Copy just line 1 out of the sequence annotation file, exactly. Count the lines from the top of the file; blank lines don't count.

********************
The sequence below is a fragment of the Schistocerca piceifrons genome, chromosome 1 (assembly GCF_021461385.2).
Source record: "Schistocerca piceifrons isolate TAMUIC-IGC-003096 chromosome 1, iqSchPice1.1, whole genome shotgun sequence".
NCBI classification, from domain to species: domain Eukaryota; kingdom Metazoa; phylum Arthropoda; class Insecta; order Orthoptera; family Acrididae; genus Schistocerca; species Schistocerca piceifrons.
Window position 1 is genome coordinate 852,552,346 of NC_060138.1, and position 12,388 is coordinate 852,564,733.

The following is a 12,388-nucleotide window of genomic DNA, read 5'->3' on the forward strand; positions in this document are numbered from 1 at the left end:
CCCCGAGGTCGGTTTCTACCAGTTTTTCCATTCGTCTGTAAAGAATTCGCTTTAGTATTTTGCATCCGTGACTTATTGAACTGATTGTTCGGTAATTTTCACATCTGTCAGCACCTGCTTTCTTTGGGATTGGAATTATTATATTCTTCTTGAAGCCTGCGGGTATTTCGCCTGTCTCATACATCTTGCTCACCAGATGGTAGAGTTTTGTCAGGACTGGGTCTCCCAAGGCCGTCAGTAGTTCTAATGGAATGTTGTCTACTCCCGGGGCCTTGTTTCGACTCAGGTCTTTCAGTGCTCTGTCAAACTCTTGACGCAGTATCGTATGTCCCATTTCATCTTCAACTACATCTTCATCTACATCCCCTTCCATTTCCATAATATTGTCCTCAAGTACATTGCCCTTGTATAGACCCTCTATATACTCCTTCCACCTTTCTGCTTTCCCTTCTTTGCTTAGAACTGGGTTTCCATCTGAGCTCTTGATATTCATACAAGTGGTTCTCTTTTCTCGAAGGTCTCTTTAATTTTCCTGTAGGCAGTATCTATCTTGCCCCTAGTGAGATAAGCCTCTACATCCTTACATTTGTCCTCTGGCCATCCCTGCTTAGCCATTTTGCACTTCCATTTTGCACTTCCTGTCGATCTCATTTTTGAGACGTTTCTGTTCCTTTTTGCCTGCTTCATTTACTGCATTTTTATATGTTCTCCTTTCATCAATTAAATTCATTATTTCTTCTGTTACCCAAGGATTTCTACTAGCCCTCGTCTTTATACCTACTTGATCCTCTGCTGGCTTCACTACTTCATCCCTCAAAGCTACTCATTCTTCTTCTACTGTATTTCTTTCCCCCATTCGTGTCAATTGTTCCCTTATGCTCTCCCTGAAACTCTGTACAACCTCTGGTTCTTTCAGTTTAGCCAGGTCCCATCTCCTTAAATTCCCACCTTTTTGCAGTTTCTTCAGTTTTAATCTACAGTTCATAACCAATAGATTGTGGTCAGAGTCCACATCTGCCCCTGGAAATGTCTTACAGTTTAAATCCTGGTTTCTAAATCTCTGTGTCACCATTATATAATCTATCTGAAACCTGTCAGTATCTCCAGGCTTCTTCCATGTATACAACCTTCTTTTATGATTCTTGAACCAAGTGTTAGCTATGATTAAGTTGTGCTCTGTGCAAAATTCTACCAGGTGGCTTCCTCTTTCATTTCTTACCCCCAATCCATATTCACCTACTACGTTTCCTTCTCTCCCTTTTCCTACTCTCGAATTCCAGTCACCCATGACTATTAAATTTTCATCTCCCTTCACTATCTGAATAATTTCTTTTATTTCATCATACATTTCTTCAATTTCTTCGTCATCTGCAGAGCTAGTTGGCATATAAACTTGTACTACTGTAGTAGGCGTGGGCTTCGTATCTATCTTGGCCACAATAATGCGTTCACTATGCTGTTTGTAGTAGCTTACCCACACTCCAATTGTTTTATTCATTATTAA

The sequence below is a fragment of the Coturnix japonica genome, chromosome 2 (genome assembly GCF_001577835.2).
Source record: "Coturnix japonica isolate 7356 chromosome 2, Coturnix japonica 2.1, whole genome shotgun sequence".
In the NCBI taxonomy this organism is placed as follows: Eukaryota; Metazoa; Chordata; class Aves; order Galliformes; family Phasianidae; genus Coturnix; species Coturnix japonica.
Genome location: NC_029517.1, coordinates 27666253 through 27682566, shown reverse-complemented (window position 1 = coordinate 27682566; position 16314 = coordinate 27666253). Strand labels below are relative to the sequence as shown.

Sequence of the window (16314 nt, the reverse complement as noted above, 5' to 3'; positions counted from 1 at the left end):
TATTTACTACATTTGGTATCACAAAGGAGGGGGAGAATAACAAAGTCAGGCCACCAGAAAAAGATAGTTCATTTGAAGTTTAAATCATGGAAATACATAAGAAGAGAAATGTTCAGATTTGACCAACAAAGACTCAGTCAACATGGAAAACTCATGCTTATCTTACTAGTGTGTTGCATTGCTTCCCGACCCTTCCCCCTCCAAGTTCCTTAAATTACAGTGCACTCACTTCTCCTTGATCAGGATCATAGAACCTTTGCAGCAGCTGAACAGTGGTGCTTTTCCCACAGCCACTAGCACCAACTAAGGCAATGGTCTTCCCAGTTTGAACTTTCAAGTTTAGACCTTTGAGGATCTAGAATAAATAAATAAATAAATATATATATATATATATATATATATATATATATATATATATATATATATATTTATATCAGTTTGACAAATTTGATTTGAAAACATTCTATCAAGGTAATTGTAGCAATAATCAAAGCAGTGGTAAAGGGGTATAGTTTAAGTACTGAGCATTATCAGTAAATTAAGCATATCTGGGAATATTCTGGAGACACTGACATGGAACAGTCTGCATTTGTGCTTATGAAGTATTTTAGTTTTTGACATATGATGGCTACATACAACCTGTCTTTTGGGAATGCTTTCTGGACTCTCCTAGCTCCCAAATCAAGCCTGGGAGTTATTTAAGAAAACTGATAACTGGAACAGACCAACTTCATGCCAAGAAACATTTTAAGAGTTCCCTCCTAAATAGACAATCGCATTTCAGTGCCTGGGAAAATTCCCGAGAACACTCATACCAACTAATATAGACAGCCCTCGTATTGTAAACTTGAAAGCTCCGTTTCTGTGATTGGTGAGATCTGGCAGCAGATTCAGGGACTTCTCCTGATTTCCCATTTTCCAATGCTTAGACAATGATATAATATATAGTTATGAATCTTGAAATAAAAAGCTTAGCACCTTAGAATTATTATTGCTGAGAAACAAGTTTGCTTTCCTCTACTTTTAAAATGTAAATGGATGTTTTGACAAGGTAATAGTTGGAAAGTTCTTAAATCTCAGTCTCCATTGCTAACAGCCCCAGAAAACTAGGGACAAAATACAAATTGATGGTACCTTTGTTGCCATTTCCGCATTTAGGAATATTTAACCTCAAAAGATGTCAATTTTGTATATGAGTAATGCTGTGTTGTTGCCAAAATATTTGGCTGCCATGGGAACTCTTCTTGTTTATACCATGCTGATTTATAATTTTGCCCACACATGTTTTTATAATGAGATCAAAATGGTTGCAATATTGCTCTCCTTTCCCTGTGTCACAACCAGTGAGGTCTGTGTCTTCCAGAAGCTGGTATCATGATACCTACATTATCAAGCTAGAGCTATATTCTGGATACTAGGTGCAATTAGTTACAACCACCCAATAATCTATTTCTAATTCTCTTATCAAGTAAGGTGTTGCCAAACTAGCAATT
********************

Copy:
The sequence below is a fragment of the Schistocerca piceifrons genome, chromosome 1 (assembly GCF_021461385.2).